IN FINE CELTIC REVIVAL BINDING
HAVERTY, Martin. History of Ireland from The Earliest Period to the Present Time; Derived from Native Annals, and from the Researches of Dr. O’Donovan, Professor Eugene Curry, The Rev. C.P. Meehan, Dr. R.R. Madden and other Eminent Scholars. New York: Thomas Kelly, 17 Barclay Street, . [250 x 310mm]. pp. 8, , viii-xxii, , 10-838 (double column), 18 (index). Contemporary full dark green morocco over bevelled boards. Covers decorated in gilt with a bard, minstrel, round tower, harp, banners; sunken panel in centre decorated in gilt with an Irish Chieftain leaning on a Harp, in the background a Celtics Cross, a ruined Castle and Round Tower beside a river. Professionally rebacked spine divided into six compartments by five gilt raised bands, title in gilt direct in the second, the remainder tooled in gilt to a centre-and-corner design; board edges and turn-ins gilt; cream endpapers; red and gold endbands. Previous owner’s name ‘Isabella Kenny’ in gilt on upper cover. All edges gilt. A very good copy.
Martin Haverty (1809-87), journalist and historian, was born 1 December 1809 in Mayo, younger half-brother of the artist Joseph Haverty. Nothing is known of their early life. Aspiring to the priesthood, Martin was educated at the Irish College in Paris but then decided on a career as a writer. In 1836 he joined the staff of the Freeman’s Journal, where he remained till 1850, mostly acting as their foreign correspondent. He made extended tours through Spain, Italy, and Algiers and published a travel book, ‘Wanderings in Spain in 1843’ (1844). He was also connected to the ‘London Morning Chronicle’. On breaking with the Freeman’s Journal, he ceased travelling and was appointed sub-librarian at the King’s Inns (1852-77). He devoted himself to preparing a general index of books in the library but had sufficient time to pursue historical research. In 1859 he published a report on the British Association’s 1857 excursion to the Aran Islands, led by William Wilde. The following year his ‘History of Ireland, Ancient and Modern’, for the use of schools and colleges appeared. This lengthy, exhaustive history of the island from the early Celts to the act of union was made possible, as he gracefully acknowledged, by the research work of Wilde, R. R. Madden and especially John O’Donovan and Eugene O’Curry. Haverty brought their learning to a wider audience in his well written and well annotated work, which ran to a second edition in 1885 and was considered by R. J. O’Duffy the nineteenth century’s only accessible school history book, other than ‘Catechism of the History of Ireland’ by William J. O’Neill Daunt. Haverty strove for impartiality and affected to be above politics, writing to W. J. Fitzpatrick that ‘I always felt an innate repugnance for the manners, principles etc. of the Young Irelanders I never had much faith in mere politicians though my sympathies were O’Connellite’ (‘Sham Squire’, 276).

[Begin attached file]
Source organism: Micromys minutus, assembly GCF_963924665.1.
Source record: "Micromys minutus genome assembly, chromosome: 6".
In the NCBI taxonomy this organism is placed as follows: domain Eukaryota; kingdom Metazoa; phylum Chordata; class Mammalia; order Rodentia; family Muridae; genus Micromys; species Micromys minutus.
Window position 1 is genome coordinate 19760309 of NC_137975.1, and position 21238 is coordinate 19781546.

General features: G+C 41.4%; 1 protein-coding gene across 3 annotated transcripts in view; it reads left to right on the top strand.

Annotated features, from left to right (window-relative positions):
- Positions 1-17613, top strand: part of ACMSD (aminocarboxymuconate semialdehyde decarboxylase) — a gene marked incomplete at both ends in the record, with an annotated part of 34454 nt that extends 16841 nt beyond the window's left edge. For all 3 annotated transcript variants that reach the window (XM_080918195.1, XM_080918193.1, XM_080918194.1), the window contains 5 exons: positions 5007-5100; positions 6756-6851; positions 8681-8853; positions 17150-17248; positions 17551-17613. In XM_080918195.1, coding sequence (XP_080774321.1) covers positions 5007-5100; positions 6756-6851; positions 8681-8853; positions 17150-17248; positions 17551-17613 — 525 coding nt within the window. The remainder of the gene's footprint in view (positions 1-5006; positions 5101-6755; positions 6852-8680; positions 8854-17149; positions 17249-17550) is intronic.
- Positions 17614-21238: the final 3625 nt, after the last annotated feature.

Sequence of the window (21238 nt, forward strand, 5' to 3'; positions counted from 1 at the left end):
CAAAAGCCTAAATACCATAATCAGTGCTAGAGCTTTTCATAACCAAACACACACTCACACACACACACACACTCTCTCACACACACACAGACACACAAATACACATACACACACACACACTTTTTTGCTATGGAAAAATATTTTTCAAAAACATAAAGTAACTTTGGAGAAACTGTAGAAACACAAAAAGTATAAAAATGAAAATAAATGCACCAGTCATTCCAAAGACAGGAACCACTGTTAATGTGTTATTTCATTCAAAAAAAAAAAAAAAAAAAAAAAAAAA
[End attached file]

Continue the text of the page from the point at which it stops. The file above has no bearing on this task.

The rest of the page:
Author’s Preface signed at Kilbeha-Muirre, Askeaton.